CAW Reaches Deal With Ford Before Turning to GM, ChryslerAri Altstedter and Frederic Tomesco
Ford Motor Co. and the Canadian Auto Workers reached a four-year labor agreement, avoiding a strike that would have shut down production of models such as the Ford Edge and Lincoln MKT.
The contract mostly eliminates cost-of-living raises for workers or for retirees, the union said in a conference call today. Ford agreed to create about 600 jobs, including a partial third shift at Oakville, the union said. Workers will get C$2,000 ($2,050) lump-sum payments in lieu of raises and a C$3,000 ratification bonus. The pension plan won’t be changed to a 401(k)-like defined-contribution plan, the CAW said.
The union said it will ask General Motors Co. and Chrysler Group LLC to accept the same terms. If agreements can’t be reached by midnight, union members may strike, said CAW President Ken Lewenza, who added that the sides are “miles” apart. If negotiators are making progress, the union will extend the deadline, he said.
“We said on day one we’d be flexible in their areas of fixed costs, and the company had to be flexible in the area of rewarding our members,” Lewenza said. “We achieved both.”
Ford won’t comment on the agreement until it is ratified, the Dearborn, Michigan-based automaker said in an e-mail. GM declined to comment on the Ford agreement, Adria MacKenzie said in an e-mailed statement. LouAnn Gosselin, a Chrysler spokeswoman, declined to comment in a telephone interview.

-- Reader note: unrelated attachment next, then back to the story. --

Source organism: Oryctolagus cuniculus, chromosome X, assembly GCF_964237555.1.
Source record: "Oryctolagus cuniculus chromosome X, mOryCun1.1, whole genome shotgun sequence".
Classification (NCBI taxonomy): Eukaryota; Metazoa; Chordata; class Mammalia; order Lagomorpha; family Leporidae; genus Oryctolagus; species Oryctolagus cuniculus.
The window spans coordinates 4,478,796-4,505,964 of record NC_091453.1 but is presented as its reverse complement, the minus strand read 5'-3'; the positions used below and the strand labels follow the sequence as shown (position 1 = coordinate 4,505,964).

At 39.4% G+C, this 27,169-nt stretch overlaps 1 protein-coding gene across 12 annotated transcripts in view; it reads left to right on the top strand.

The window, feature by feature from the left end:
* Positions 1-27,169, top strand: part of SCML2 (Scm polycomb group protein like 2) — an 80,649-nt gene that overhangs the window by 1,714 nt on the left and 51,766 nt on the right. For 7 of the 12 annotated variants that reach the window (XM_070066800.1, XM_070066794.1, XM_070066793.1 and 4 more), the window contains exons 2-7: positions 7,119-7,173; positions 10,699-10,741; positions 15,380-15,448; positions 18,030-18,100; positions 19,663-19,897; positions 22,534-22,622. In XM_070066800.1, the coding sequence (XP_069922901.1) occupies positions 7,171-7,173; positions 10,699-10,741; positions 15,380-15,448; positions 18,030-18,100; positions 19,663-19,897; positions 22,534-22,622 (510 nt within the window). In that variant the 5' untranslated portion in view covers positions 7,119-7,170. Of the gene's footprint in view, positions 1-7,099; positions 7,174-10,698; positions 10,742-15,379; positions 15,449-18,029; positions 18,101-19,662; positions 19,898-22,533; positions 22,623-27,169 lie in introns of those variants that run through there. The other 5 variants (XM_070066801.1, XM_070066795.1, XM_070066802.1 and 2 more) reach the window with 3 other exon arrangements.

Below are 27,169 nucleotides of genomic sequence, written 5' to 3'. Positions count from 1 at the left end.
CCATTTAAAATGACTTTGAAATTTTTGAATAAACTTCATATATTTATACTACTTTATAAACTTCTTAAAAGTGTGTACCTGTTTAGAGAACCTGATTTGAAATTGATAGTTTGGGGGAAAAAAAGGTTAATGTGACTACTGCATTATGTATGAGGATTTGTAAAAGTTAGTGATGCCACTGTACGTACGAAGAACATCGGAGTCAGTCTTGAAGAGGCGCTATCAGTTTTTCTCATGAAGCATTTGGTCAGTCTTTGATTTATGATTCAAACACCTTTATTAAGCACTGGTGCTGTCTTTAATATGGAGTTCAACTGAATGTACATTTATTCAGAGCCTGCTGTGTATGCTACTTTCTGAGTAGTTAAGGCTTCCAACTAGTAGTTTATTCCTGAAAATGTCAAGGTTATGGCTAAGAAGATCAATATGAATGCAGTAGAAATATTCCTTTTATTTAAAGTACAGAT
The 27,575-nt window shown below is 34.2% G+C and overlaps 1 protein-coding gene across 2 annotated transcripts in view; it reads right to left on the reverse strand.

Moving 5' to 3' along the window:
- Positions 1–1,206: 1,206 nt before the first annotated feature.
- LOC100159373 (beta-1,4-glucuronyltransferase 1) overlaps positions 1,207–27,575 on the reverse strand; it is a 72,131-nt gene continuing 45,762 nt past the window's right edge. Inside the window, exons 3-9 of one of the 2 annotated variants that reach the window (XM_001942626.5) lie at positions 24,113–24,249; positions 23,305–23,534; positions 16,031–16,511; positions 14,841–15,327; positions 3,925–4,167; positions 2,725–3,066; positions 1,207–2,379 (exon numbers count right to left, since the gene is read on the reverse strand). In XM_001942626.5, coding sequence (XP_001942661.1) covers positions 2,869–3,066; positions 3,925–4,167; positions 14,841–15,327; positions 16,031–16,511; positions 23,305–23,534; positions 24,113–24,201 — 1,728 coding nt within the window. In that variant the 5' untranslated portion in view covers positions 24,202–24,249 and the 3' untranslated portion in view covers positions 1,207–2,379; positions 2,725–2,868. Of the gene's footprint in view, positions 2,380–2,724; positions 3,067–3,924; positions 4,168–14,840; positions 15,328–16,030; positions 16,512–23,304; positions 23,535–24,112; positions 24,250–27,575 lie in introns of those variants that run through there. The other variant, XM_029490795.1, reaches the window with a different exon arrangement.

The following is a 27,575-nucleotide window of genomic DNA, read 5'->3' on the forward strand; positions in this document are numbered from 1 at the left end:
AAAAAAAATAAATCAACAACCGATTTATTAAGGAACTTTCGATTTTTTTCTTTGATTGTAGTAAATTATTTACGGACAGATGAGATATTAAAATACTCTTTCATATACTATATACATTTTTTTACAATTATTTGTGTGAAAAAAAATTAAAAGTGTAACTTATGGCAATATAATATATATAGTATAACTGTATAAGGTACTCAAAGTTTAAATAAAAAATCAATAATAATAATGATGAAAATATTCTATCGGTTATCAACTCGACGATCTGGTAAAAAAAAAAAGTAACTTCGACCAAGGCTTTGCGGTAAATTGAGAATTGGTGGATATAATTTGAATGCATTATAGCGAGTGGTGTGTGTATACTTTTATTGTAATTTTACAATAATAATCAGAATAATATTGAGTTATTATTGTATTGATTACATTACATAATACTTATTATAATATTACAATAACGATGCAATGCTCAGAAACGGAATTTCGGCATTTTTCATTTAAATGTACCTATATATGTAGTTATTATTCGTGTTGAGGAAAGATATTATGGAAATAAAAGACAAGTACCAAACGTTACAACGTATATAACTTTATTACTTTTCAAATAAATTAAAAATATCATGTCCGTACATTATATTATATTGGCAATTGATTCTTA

The accord is subject to a ratification vote by CAW members, which will be held this weekend, the union said. Ford has about 4,500 CAW-represented workers in Ontario, including the Oakville factory in Oakville as well as plants that produce V-8 and V-10 engines. The union wasn’t able to secure new products for its plants.
The CAW said Sept. 16 it would focus its bargaining at Ford, intending to use an agreement with the automaker to establish basic terms of new contracts with General Motors Co. and Chrysler Group LLC. Chrysler criticized the CAW’s move in a Sept. 16 statement, saying that Ford isn’t “in the best position to take on this role.”
Manufacturing in Canada has become more expensive as the nation’s currency has risen about 60 percent against the U.S. dollar during the past 10 years. The CAW accepted a pay freeze and gave up bonuses and time off along with other concessions as part of the restructuring that brought GM and Chrysler out of bankruptcy in 2009. The union has said it would resist concessions in this year’s talks, citing the U.S. automakers’ return to profitability.
GM and Ford have moved to reduce operations in Canada during the past year. Ford last year closed its St. Thomas, Ontario, factory that made the Ford Crown Victoria and Lincoln Town Car sedans.
GM said that it plans to shut its consolidated assembly line in Oshawa, Ontario, in June 2013, which will eliminate 2,000 jobs, according to a CAW statement on June 1. The company plans to shift production of its Chevrolet Equinox sport-utility vehicle from the plant to Tennessee, where most workers will be paid less than $17 an hour. Oshawa is also where GM makes the new Cadillac XTS full-size luxury sedan.
Ford fell 1.3 percent to $10.39 at the close in New York. The shares have slipped 3.4 percent so far this year.
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